Quantcast
Environmental News for a Healthier Planet and Life

Help Support EcoWatch

To Fight Deadly Air Pollution, Indian Inventors Turn Diesel Soot Into Ink

Business

India's struggles with air pollution are well-known. Just last week, the World Health Organization (WHO) published a report showing that two of the world's most polluted megacities—Delhi and Mumbai—are in India.

But a team of engineers have analyzed the problem and found a way to be part of the solution.


Their company, Chakr Innovation, now sells a device that captures 90 percent of the soot particles from diesel generators and sells them to manufacturers to make ink, Reuters reported May 2. It is the first ever device to capture emissions specifically from diesel generators, the company website claims.

For the three engineers who developed the device, Kushagra Srivastava, Arpit Dhupar and Prateek Sachan, fighting air pollution was a central goal of their project, and not just a happy byproduct of the profit motive.

"Chakr Innovation aims to create pioneering, sustainable and scalable technologies to combat the grave threat posed by pollution. Our mission is to develop and implement innovative solutions which can effectively control pollution—saving the natural environment and protecting people's health, " the company's mission statement reads.

Srivastava and Dhupar have first-hand experience with air pollution, having both grown up in Delhi. Dhupar told Reuters he has suffered from chronic respiratory problems since high school and has friends and family members who also suffer from respiratory ailments.

"My problem is, whenever I start to run out of air, the anxiety levels shoot up," he told Reuters.

Diesel generators are a particular health threat because they are used in major cities like Delhi when the power grid fails due to summer heatwaves.

"The alarming thing about diesel generators is they are located in the heart of densely populated areas. It's spitting smoke right there," Srivastava told Reuters.

Reuters pointed to a 2015 Health Effects Institute study that said air pollution killed 1.1 million people a year in India and that two percent of those deaths were due to diesel exhaust.

Chakr Innovation has now installed 50 devices in Chennai and the Delhi satellite city of Gurgaon and plans to install 50 more over the coming year. It has worked so far with government offices and firms, as well as real estate developers.

Srivastava, Dhupar and Sachan aren't the only Indian inventors to try and use their skills to tackle their country's air pollution woes. Inventing prodigy Angad Daryani is working on a tower that would filter pollutants from urban air.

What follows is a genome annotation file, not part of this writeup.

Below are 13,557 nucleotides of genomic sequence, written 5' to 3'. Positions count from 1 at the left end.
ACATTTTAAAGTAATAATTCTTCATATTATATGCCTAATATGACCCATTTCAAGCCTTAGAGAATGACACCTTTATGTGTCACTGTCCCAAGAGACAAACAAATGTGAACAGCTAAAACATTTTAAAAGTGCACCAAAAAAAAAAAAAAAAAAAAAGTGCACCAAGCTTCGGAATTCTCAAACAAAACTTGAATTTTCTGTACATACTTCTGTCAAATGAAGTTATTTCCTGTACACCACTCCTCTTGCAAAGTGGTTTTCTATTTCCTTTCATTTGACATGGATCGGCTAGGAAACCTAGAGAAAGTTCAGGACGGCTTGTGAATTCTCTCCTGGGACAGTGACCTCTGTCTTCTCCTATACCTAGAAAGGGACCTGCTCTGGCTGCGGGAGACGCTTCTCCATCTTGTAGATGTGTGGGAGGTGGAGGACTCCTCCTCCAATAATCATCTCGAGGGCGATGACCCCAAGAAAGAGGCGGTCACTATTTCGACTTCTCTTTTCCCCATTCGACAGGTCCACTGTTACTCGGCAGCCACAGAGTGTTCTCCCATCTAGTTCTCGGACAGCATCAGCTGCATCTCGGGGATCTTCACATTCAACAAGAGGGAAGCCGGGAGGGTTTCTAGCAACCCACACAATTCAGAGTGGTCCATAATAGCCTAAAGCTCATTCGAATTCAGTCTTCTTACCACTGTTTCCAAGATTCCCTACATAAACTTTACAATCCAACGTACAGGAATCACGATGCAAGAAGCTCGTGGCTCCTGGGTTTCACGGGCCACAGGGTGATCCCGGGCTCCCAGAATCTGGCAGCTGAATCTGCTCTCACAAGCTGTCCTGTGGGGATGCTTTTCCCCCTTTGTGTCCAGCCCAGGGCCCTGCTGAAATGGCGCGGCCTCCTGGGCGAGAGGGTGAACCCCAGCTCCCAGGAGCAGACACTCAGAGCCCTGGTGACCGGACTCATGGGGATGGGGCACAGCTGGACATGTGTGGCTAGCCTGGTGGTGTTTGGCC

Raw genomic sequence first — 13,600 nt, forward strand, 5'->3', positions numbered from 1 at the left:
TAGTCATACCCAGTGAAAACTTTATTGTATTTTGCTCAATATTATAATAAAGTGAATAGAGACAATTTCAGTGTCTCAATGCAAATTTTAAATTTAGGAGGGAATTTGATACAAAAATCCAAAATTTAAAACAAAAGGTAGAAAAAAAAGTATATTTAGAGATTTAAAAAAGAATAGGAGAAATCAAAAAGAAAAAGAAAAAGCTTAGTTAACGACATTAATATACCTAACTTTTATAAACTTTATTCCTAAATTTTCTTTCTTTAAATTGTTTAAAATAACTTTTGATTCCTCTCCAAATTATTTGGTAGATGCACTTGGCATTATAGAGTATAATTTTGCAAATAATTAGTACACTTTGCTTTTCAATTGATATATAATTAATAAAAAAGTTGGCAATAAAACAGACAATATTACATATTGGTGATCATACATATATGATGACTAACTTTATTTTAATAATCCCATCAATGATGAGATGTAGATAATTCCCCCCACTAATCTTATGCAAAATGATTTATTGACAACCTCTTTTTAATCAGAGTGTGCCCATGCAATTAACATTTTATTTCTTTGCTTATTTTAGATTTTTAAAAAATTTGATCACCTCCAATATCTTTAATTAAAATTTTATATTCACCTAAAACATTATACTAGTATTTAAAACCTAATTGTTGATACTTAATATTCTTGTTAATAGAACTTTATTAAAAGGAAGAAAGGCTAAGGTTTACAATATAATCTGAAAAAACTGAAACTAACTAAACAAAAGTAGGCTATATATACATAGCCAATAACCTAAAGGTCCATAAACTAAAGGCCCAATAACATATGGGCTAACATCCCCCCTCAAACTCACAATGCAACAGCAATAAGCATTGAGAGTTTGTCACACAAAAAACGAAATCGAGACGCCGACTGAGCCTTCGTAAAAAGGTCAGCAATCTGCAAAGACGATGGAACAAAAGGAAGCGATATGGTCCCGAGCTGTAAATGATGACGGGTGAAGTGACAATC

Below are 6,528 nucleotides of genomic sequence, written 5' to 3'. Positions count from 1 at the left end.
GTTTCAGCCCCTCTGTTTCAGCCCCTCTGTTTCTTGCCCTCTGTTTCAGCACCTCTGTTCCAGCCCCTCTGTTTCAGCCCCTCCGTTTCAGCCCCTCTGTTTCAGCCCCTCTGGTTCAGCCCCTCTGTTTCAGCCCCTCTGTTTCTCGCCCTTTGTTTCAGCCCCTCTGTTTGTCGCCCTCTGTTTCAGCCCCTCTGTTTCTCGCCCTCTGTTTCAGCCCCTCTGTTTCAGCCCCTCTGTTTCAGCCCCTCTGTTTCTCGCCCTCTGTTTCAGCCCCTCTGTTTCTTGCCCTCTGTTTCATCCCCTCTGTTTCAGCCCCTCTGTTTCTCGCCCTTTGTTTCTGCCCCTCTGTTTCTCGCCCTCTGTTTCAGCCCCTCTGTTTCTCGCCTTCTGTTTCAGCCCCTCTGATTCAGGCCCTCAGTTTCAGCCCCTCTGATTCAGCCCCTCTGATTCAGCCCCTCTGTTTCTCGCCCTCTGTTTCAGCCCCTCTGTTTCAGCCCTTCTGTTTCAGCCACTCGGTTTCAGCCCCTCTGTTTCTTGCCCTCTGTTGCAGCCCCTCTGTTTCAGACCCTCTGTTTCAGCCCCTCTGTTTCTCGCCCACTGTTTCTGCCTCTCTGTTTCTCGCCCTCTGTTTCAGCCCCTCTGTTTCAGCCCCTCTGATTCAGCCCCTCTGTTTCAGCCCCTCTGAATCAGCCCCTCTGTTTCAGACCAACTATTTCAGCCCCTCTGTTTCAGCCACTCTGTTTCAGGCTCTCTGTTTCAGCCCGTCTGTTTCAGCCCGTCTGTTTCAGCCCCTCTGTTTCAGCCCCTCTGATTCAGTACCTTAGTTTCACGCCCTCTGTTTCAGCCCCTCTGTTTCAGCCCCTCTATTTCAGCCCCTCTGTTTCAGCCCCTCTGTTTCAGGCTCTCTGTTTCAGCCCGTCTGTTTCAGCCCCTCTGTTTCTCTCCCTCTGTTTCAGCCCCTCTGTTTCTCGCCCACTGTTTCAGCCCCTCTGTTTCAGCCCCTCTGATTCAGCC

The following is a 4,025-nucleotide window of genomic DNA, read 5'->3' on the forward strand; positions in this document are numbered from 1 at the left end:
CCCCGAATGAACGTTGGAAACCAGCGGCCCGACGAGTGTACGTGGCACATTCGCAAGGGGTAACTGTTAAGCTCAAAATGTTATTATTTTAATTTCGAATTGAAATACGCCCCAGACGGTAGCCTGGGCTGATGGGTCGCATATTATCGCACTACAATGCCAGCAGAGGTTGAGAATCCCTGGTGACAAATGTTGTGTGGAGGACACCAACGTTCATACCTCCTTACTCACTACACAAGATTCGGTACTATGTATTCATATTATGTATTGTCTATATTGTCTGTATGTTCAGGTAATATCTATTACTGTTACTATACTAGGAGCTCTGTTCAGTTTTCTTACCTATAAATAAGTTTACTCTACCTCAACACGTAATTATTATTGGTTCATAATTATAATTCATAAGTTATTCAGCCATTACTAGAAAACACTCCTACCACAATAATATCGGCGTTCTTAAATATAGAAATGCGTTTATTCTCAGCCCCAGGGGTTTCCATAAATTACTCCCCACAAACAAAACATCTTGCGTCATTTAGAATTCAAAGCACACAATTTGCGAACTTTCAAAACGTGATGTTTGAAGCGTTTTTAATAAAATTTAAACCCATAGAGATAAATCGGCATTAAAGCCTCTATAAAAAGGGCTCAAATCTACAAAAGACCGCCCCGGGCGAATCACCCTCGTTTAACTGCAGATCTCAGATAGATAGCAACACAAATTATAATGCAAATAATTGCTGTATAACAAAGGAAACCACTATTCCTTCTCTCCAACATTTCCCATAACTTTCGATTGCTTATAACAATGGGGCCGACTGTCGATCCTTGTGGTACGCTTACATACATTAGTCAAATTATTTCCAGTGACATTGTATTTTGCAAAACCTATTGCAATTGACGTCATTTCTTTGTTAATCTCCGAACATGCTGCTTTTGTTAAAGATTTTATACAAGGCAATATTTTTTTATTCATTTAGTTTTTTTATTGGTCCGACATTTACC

Reuters also cited the Bangalore-based Graviky Labs that obtains ink from diesel car exhaust. According to their website, they have cleaned 1.6 trillion liters (approximately 0.42 trillion gallons) of air since 2013.

A "trash tsunami" has washed ashore on the beaches of Honduras, endangering both wildlife and the local economy.

Read More Show Less

EcoWatch Daily Newsletter

Long-finned pilot whales are seen during a 1998 stranding in Marion Bay in Tasmania, Australia. Auscape / Universal Images Group / Getty Images

More long-finned pilot whales were found stranded today on beaches in Tasmania, Australia. About 500 whales have become stranded, including at least 380 that have died, the AP reported. It is the largest mass stranding in Australia's recorded history.

Read More Show Less

Trending

A protest in solidarity with the Wetʼsuwetʼen's anti-pipeline struggle, at Canada House in Trafalgar Square on March 1, 2020 in London, England. More than 200 environmental groups had their Facebook accounts suspended days before an online solidarity protest. Ollie Millington / Getty Images

Facebook suspended more than 200 accounts belonging to environmental and Indigenous groups Saturday, casting doubt on the company's stated commitments to addressing the climate crisis.

Read More Show Less
The Västra Hamnen neighborhood in Malmö, Sweden, runs on renewable energy. Tomas Ottosson / Wikimedia Commons / CC by 3.0

By Harry Kretchmer

By 2030, almost a third of all the energy consumed in the European Union must come from renewable sources, according to binding targets agreed in 2018. Sweden is helping lead the way.

Read More Show Less
An Extinction Rebellion protester outside the Bank of England on Oct. 14, 2019 in London, England. John Keeble / Getty Images

By Jessica Corbett

In another win for climate campaigners, leaders of 12 major cities around the world — collectively home to about 36 million people — committed Tuesday to divesting from fossil fuel companies and investing in a green, just recovery from the ongoing coronavirus pandemic.

Read More Show Less

Support Ecowatch